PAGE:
“It feels like we’re going down a slippery slope.”

To stick to their budget or continue to treat themselves to some pleasures, half of the population has reviewed their hygiene habits, according to a recent survey.

He was hoping for one last good deal. Abdoul jumped on the tram, Thursday February 29, towards Auchan, in Bagnolet (Seine-Saint-Denis), after seeing a report from France 2 announcing the imminent end of super-promotions in the hygiene, beauty and maintenance departments. “It’s the last day”, repeats this 73-year-old former hardware merchant, arriving in front of the toothpaste. Wasted effort: the brand, which was still selling off shampoo at -70% three days earlier, has already complied with the new regulations. Discounts cap at -34%, the maximum authorized since Friday. “These sets of two tubes, I bought several at 60% offremembers the retiree. I’ll wait before restocking.”

Like Abdoul, the French are increasingly careful about their hygiene spending. Faced with inflation, 50% of them say they are “encouraged to limit and reduce” their consumption “for budgetary reasons”, according to an Ifop* survey unveiled on Monday. Last winter, they were only 34%. Purchase renunciations primarily concern beauty and well-being (make-up, coloring, moisturizing care, etc.), but also affect more essential products such as laundry detergent, shampoo, toothbrushes and even toilet paper. (nearly one in ten surveyed).

“In mass distribution, sales volumes in drugstores, perfumes and hygiene fell by 4.4% in 2023, a drop twice as strong as in other departments”reports Emily Mayer, consumer specialist at Circana. “The French seek to control the amount of the checkout and will more easily remove a mascara or a shower gel from their shopping cart than a packet of pasta”she explains.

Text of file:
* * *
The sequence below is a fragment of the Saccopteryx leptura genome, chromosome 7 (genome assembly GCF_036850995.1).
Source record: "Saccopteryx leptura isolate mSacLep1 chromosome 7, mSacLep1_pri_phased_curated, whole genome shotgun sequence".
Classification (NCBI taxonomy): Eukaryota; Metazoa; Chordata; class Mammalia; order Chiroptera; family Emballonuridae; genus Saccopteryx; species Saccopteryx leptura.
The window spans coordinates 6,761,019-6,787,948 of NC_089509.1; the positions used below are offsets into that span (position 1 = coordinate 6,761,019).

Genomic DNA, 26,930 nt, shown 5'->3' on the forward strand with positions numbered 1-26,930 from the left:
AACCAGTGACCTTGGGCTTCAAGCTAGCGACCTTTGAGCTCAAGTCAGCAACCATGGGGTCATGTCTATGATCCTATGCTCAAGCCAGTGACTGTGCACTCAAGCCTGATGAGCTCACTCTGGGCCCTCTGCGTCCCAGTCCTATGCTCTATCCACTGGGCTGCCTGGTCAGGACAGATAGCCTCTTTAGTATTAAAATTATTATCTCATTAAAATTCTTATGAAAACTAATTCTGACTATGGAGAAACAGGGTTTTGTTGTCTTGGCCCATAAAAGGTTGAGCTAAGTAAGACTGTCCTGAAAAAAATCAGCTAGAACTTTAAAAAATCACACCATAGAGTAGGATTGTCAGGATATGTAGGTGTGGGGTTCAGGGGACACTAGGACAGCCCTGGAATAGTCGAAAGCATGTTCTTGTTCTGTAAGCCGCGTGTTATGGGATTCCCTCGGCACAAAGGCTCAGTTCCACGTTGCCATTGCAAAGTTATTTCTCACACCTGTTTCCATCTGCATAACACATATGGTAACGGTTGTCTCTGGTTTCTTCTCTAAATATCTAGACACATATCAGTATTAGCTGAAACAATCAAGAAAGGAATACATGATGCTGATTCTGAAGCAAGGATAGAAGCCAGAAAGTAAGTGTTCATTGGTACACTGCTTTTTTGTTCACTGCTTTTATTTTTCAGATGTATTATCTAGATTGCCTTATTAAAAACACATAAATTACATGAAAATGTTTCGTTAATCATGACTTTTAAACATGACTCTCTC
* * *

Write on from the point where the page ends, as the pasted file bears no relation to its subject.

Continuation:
Increasingly spaced showers

Those most exposed to these renunciations are the most precarious households. “I no longer buy anything except soaps in packs of six and Eco+ detergent”, describes Ryan, 26, at the RSA since the end of his civic service. Responding to a call for testimonies launched by franceinfo, he said he was forced to space out his showers and shaves, to wear his clothes longer between two machines and to “eating rice makes you feel a little constipated” For “save a lot on the PQ”.

Nearly a quarter of the young adults surveyed by Ifop say they have had to call on a support structure to obtain hygiene products in recent months. All age groups combined, while the Restos du coeur organize their annual collection until Sunday, nearly one in ten French people would have turned to these places. “Ten years ago, people only came to see us to find food”observes Jacques, volunteer for the Le Havre Food Bank (Seine-Maritime). “Now we are asked for toothpaste, razor blades, diapers.”